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Opinion Will legalizing marijuana actually dismantle its black market?

Daniel Bear is a professor of criminal justice at the School of Social and Community Services, Humber Institute of Technology and Advanced Learning

Liberal politicians have often tried to take the right flank on issues of criminal justice in order to defend themselves against the notion that they are "soft on crime." U.S. President Bill Clinton's embrace of the drug war and mandatory minimum sentencing is an example of this, but for many in the drug policy community there was a quiet tension leading up to today's release of the report from the Task Force on Cannabis Legalization and Regulation.

Would the report ordered by Prime Minister Justin Trudeau's government propose to legalize cannabis in a manner that protected him from criticism, or would it be based on science and the notion that responsible adults should have access to cannabis in a legal framework that balances harm and personal liberty?

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After reading the report, it seems that the task-force has provided a balanced and fair set of proposals that, if implemented correctly, would provide Canadians with access to cannabis without the tremendous over-reach of regulation and punishment that could have been proposed in order to quiet dissent against this departure from 90 years of prohibition.

The details of this proposal have been catalogued already, but the real question remains: Will this set of proposals actually dismantle the black market for cannabis?

The three biggest drivers of a shift away from illicit sales will be the taxation, pricing, and ease of access to cannabis for adults.

The task-force has recommended that the government specifically consider how any taxation of cannabis will impact the goal of reducing the illicit market. Tax and regulate production or sales too much and the retail prices will be too high to compete with illicit dealers.

While the task force doesn't advise a specific tax rate, the report does acknowledge that such taxation plans should be adaptable to respond to the changing market. It encourages higher taxes on higher-potency products and recommends that revenues raised go toward administration, education, and enforcement costs.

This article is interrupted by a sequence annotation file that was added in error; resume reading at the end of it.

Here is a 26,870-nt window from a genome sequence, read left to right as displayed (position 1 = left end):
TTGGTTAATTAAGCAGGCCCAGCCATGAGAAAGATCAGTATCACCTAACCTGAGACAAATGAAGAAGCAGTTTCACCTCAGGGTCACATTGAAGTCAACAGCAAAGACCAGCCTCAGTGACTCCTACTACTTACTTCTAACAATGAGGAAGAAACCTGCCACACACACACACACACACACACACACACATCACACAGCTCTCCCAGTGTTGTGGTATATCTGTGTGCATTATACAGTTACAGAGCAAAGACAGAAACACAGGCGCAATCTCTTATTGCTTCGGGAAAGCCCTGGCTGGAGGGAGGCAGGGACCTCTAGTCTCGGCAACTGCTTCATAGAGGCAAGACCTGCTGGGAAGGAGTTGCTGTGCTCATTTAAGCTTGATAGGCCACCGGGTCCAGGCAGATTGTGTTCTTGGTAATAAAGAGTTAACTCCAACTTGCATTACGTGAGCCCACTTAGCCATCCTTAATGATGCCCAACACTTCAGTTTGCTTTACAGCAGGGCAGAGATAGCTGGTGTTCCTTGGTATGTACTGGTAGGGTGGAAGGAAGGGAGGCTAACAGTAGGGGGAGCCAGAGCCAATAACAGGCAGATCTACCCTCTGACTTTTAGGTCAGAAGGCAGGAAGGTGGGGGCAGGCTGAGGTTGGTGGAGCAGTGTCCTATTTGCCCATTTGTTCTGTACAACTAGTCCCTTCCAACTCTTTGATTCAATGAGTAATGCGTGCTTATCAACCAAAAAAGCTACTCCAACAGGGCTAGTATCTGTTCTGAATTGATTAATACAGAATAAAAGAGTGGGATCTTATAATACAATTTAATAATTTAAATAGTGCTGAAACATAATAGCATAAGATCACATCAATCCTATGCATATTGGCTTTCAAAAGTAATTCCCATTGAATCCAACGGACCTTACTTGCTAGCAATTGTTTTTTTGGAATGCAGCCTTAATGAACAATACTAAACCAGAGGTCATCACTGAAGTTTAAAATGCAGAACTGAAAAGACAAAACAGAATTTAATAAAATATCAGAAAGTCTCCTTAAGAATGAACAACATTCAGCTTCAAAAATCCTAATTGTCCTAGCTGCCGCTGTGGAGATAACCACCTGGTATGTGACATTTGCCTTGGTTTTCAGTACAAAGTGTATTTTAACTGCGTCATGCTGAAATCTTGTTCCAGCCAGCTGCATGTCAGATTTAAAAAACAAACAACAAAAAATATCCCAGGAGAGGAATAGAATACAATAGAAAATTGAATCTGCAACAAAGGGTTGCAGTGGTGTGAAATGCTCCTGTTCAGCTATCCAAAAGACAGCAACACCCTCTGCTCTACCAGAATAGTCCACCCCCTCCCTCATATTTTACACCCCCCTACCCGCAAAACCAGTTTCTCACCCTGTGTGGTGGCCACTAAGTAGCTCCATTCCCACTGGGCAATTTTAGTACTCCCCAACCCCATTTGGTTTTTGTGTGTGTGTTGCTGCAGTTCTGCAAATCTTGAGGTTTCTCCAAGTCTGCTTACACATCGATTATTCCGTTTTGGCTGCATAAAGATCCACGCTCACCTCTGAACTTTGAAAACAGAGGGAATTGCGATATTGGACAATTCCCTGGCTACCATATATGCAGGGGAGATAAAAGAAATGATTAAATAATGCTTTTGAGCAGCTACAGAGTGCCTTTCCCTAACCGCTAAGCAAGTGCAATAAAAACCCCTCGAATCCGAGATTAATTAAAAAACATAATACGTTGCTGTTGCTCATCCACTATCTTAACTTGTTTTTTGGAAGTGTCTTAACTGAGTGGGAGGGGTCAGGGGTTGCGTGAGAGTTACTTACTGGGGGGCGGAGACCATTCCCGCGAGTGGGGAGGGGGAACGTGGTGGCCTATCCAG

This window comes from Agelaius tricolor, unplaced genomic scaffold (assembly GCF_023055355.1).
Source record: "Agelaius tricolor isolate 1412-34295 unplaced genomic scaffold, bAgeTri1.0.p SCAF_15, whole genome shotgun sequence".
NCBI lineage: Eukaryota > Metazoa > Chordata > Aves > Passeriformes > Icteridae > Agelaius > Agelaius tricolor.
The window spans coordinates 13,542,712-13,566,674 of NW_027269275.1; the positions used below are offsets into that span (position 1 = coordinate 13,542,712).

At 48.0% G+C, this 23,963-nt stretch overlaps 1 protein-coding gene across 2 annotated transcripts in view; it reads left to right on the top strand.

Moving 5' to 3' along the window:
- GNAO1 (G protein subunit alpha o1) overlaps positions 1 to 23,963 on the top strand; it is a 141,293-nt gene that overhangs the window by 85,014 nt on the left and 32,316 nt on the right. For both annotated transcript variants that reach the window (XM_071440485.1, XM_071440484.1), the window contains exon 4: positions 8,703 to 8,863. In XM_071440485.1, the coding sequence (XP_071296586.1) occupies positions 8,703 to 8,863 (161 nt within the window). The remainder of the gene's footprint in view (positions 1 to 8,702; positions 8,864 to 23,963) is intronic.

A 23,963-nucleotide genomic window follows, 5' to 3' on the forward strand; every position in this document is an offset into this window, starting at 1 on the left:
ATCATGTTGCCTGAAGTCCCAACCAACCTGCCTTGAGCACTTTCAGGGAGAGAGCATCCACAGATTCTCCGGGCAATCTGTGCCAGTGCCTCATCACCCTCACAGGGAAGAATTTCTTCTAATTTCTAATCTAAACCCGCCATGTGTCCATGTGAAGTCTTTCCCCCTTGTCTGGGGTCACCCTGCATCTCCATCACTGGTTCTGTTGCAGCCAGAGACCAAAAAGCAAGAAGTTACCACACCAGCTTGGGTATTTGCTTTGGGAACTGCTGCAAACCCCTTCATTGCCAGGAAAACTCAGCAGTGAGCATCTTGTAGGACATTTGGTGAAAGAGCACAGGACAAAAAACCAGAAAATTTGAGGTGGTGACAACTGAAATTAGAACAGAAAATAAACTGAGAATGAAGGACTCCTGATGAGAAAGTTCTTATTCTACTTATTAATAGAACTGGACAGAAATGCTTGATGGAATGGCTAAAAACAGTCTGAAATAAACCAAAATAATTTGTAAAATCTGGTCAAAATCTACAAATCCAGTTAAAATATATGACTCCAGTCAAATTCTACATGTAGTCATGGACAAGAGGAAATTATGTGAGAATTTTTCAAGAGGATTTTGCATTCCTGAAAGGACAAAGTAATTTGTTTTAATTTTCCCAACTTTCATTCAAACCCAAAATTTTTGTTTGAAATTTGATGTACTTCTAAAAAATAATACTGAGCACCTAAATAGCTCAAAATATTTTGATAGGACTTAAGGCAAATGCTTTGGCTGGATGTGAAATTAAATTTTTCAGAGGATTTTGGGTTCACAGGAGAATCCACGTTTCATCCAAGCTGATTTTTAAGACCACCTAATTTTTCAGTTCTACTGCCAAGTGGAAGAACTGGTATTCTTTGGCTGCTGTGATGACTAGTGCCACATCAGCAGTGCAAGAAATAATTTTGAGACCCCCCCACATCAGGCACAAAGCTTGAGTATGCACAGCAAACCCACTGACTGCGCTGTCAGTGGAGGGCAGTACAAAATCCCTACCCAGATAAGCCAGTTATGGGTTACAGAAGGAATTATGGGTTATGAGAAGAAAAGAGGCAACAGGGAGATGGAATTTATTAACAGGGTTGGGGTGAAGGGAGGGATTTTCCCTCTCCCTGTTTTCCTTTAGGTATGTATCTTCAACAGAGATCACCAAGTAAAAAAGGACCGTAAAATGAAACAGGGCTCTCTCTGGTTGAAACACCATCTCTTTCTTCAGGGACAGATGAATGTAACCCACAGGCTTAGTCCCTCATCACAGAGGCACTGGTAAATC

Colorado, a state of five million people and comparable cannabis usage rates, raised more than $100-million in tax revenue last year from legal cannabis sales. When California voted to legalize cannabis in November, it included a $9.25 tax on every cultivated ounce, and a 15 per cent retail tax. Washington state slapped a 37 per cent tax on cannabis sales when it legalized the drug several years ago.

Assuming that prices stay at about $10 per gram, plus taxes similar to California's, we're looking at at a retail price of about $340 per ounce . That would be substantially higher than reported costs in recent surveys, which average around $250 per ounce of dried buds.

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Some companies are claiming they'll aim for sales at $5 per gram, a situation where you're looking at less than $200 out the door. At that price, retail stores or mail order delivery would undercut street prices, and come with purity and quality guarantees not available from illicit dealers.

But while the economic considerations may be familiar territory for any consumer in our society, the implications for accessibility are much trickier. The task force has suggested that both retail storefronts and a mail order system in line with current medical cannabis regulations should be allowed to exist with tight regulations on advertising, packaging and locations.

The question of advertising is a non-issue frankly. We don't generally allow it for tobacco products, and alcohol advertising is quite restricted, because we know from public health research that this reduces problematic use. That probably won't impact the growth of a legal market. But what about actually getting product in hand?

Here is where the flexibility proposed by the task force might undercut the goal of eliminating illicit sales. By giving municipalities and provinces power to regulate exactly how they want individuals to access cannabis, they might inadvertently create a niche for illicit sales.

Imagine if your province only allows for mail order cannabis sales and you want some cannabis before settling in to watch a sparkly suited Don Cherry pontificate on why your team isn't moving the puck well. With mail order you face the prospect of having to wait several days, so instead you find someone nearby who still sells cannabis, possibly just purchased from legal sources.

Of course, provincial buy-in to the overall system is both key and constitutionally required in this situation, but a varied system leads to gaps that might be filled by illicit sales.

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It is doubtful that we will ever see the end of illicit sales of cannabis no matter what we do. Tobacco and alcohol can still be found outside of their regulated retail environments if you know where to look, but that isn't a reason not to proceed with the proposals set forth today.

Though a legitimate concern about corporate dominance in the new market exists, and there has been no discussion of how to destigmatize individuals with previous convictions, what we have in our hands today is a well-crated and thoughtful approach to cannabis reform that we as Canadians can be proud to show the world as we take the lead towards better drug policy. Now it remains to be seen what the politicians do to the scientists' ideas.

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